Chronic Granulomatous (gran-u-LOM-uh-tus) Disease (CGD) is an inherited disorder that occurs when a type of white blood cell (phagocyte) that usually helps your body fight infections doesn't work properly. As a result, the phagocytes can't protect your body from bacterial and fungal infections.
Chronic Granulomatous Disease (CGD) is an inherited disorder that affects the immune system. Chronic Granulomatous Disease may develop infections in their lungs, skin, lymph nodes, liver, stomach and intestines, or other areas. They may also develop clusters of white blood cells in infected areas. Most people are diagnosed with CGD during childhood, but some people may not be diagnosed until adulthood.
The most common form of Chronic Granulomatous Disease (CGD) is X-linked. It’s passed down from the mother because she carries a faulty X chromosome. This means she is a carrier of Chronic Granulomatous Disease (CGD). Usually only males get X-linked CGD. A male born to a carrier mother has a 50% chance of having CGD.
Signs and Symptoms Associated with Infections include :
Swelling and Redness in your mouth
Chest Pain when Inhaling or Exhaling
Swollen and Sore Lymph Glands
A Persistent Runny Nose
Children may Grow Slowly
Treatments for Chronic Granulomatous Disease (CGD) includes :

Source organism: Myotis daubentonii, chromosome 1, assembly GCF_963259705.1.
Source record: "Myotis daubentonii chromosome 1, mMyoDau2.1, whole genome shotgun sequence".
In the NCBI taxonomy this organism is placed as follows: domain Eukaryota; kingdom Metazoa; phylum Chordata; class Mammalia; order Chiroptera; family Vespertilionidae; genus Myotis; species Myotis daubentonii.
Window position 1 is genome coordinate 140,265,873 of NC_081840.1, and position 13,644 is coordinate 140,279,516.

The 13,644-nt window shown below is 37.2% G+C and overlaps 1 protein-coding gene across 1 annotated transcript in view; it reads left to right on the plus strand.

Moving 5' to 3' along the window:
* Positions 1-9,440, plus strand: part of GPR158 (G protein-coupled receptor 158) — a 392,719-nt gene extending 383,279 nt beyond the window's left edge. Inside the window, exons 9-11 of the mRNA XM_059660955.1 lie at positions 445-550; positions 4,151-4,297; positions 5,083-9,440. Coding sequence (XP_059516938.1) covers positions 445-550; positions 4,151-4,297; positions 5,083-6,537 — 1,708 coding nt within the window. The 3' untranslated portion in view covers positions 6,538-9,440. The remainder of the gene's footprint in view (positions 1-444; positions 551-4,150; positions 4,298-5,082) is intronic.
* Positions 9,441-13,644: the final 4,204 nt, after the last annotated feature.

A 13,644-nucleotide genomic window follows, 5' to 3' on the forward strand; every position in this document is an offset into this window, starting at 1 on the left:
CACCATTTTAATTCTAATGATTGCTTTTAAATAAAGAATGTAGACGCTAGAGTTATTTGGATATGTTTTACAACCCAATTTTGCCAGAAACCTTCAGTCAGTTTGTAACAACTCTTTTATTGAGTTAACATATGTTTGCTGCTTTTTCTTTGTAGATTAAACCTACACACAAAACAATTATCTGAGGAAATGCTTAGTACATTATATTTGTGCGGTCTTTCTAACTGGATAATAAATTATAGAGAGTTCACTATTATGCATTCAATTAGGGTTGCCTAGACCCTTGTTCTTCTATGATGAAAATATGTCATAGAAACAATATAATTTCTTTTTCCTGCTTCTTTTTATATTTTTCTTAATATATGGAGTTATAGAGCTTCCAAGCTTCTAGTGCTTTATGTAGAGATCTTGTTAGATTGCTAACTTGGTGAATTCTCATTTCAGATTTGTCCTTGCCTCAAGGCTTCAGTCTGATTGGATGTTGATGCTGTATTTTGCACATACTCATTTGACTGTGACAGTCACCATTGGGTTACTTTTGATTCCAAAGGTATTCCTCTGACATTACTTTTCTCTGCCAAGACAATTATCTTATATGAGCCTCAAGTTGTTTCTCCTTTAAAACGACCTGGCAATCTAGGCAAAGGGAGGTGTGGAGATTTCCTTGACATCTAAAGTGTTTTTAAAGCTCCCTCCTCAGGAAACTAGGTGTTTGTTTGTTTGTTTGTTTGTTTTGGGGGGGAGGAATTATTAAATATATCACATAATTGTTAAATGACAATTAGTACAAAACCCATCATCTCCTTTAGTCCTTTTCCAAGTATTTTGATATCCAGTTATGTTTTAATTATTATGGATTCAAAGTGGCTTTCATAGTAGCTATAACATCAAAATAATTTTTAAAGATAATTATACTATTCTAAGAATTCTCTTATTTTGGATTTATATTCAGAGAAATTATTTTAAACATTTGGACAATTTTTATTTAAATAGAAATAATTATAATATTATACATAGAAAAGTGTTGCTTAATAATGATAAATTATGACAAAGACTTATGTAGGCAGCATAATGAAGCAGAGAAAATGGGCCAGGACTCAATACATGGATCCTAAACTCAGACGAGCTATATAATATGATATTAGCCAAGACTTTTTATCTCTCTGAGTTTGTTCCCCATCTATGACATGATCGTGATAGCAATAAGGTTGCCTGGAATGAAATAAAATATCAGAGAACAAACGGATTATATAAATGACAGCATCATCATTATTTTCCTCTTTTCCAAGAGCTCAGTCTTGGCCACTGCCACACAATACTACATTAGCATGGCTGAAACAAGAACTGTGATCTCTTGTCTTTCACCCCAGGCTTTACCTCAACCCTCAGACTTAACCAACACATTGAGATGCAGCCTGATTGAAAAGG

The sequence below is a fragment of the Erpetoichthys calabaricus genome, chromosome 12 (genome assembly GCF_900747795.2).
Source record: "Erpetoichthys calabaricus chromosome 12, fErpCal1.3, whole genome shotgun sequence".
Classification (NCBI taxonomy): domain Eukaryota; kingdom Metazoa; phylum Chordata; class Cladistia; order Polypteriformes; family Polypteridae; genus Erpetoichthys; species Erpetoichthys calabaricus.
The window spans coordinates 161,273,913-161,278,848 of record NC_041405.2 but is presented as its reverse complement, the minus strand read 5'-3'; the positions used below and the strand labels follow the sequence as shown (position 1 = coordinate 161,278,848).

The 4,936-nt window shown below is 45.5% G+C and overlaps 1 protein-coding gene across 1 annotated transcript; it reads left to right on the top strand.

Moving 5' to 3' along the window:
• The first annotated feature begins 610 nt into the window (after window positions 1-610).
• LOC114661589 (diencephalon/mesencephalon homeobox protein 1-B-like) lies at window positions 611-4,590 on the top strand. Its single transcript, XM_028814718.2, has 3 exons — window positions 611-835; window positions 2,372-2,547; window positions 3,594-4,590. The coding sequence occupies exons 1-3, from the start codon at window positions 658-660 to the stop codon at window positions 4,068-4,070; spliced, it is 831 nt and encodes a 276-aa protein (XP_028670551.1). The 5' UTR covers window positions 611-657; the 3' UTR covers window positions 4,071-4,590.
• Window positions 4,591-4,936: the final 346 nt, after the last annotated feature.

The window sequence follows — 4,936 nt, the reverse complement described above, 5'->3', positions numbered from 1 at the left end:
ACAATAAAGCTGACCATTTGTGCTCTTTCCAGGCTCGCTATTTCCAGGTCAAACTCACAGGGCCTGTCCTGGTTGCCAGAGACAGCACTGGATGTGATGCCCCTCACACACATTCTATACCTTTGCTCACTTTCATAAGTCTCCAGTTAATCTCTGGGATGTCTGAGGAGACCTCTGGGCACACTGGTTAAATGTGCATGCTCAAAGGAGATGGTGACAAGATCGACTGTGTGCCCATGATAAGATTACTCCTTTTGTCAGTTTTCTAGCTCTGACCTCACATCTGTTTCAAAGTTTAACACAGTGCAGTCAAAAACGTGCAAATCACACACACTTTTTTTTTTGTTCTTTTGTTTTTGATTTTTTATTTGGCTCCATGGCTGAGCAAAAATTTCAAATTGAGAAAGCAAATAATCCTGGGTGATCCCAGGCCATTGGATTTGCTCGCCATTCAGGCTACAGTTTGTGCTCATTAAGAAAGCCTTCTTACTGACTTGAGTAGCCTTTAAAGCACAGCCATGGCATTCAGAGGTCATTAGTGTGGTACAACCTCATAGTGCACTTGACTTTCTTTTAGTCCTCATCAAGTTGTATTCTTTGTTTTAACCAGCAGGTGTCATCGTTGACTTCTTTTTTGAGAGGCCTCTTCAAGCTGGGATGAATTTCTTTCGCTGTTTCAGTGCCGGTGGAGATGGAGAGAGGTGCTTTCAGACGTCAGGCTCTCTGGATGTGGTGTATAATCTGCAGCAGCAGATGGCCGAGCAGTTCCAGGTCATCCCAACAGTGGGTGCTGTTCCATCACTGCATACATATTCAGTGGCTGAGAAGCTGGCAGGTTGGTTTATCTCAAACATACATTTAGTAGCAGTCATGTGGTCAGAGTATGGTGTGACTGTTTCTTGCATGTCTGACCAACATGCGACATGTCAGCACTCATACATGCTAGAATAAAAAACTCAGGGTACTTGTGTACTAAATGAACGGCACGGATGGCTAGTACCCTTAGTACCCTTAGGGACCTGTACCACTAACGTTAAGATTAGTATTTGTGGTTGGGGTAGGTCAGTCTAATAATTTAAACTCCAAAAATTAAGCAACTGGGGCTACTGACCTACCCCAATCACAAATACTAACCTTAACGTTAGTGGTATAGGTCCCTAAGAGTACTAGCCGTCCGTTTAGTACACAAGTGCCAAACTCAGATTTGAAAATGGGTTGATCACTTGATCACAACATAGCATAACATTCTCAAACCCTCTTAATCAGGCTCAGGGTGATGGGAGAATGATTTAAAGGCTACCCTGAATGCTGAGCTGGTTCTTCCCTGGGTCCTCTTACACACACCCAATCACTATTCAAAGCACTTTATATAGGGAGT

Infection Management : Your doctor will work to prevent bacterial and fungal infections before they occur. Treatment may include continuous antibiotic therapy, such as trimethoprim and sulfamethoxazole combination (Bactrim, Sulfatrim Pediatric) to protect against bacterial infections, and itraconazole (Sporanox, Tolsura) to prevent fungal infection. Additional antibiotics or antifungal medications may be necessary should infection occur.
Interferon - Gamma : You may have interferon-gamma injections periodically, which may help boost cells in your immune system to fight infections.
Stem Cell Transplantation : In some cases, a stem cell transplant can provide a cure for CGD. Deciding to treat with stem cell transplantation depends on a number of factors, including prognosis, donor availability and personal preference.